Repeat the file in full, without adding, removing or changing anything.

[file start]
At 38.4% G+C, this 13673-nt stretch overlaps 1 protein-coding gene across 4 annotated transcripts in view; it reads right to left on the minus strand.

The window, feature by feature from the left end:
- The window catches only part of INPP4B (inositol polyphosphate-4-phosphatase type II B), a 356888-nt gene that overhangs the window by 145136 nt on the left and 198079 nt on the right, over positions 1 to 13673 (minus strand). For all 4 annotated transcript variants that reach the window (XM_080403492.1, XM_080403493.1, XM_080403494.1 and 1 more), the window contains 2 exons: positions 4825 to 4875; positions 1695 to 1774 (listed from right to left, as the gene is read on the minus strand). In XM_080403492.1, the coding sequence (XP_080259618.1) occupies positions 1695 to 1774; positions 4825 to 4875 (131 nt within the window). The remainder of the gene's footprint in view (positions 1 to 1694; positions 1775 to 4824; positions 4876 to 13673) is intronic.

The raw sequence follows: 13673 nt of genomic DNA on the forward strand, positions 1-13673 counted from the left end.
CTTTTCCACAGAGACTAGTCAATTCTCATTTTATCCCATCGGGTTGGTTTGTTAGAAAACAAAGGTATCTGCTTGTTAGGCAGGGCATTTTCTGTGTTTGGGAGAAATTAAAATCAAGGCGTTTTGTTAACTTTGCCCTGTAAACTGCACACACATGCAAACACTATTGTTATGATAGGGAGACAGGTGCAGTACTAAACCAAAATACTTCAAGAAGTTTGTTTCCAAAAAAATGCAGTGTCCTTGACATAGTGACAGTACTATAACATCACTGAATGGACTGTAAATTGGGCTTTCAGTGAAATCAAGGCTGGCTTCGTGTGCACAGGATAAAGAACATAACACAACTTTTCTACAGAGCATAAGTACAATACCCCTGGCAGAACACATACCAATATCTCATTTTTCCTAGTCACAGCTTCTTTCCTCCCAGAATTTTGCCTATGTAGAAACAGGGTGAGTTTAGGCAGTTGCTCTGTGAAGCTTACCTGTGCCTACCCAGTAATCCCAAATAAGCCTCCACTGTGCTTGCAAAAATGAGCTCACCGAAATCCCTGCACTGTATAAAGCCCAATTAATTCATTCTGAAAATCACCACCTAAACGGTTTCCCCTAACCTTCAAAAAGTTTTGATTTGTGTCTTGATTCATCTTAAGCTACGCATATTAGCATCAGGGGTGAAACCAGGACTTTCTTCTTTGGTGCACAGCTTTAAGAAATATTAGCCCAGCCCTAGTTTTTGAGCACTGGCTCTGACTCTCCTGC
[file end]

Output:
At 38.4% G+C, this 13673-nt stretch overlaps 1 protein-coding gene across 4 annotated transcripts in view; it reads right to left on the minus strand.

The window, feature by feature from the left end:
- The window catches only part of INPP4B (inositol polyphosphate-4-phosphatase type II B), a 356888-nt gene that overhangs the window by 145136 nt on the left and 198079 nt on the right, over positions 1 to 13673 (minus strand). For all 4 annotated transcript variants that reach the window (XM_080403492.1, XM_080403493.1, XM_080403494.1 and 1 more), the window contains 2 exons: positions 4825 to 4875; positions 1695 to 1774 (listed from right to left, as the gene is read on the minus strand). In XM_080403492.1, the coding sequence (XP_080259618.1) occupies positions 1695 to 1774; positions 4825 to 4875 (131 nt within the window). The remainder of the gene's footprint in view (positions 1 to 1694; positions 1775 to 4824; positions 4876 to 13673) is intronic.

The raw sequence follows: 13673 nt of genomic DNA on the forward strand, positions 1-13673 counted from the left end.
CTTTTCCACAGAGACTAGTCAATTCTCATTTTATCCCATCGGGTTGGTTTGTTAGAAAACAAAGGTATCTGCTTGTTAGGCAGGGCATTTTCTGTGTTTGGGAGAAATTAAAATCAAGGCGTTTTGTTAACTTTGCCCTGTAAACTGCACACACATGCAAACACTATTGTTATGATAGGGAGACAGGTGCAGTACTAAACCAAAATACTTCAAGAAGTTTGTTTCCAAAAAAATGCAGTGTCCTTGACATAGTGACAGTACTATAACATCACTGAATGGACTGTAAATTGGGCTTTCAGTGAAATCAAGGCTGGCTTCGTGTGCACAGGATAAAGAACATAACACAACTTTTCTACAGAGCATAAGTACAATACCCCTGGCAGAACACATACCAATATCTCATTTTTCCTAGTCACAGCTTCTTTCCTCCCAGAATTTTGCCTATGTAGAAACAGGGTGAGTTTAGGCAGTTGCTCTGTGAAGCTTACCTGTGCCTACCCAGTAATCCCAAATAAGCCTCCACTGTGCTTGCAAAAATGAGCTCACCGAAATCCCTGCACTGTATAAAGCCCAATTAATTCATTCTGAAAATCACCACCTAAACGGTTTCCCCTAACCTTCAAAAAGTTTTGATTTGTGTCTTGATTCATCTTAAGCTACGCATATTAGCATCAGGGGTGAAACCAGGACTTTCTTCTTTGGTGCACAGCTTTAAGAAATATTAGCCCAGCCCTAGTTTTTGAGCACTGGCTCTGACTCTCCTGC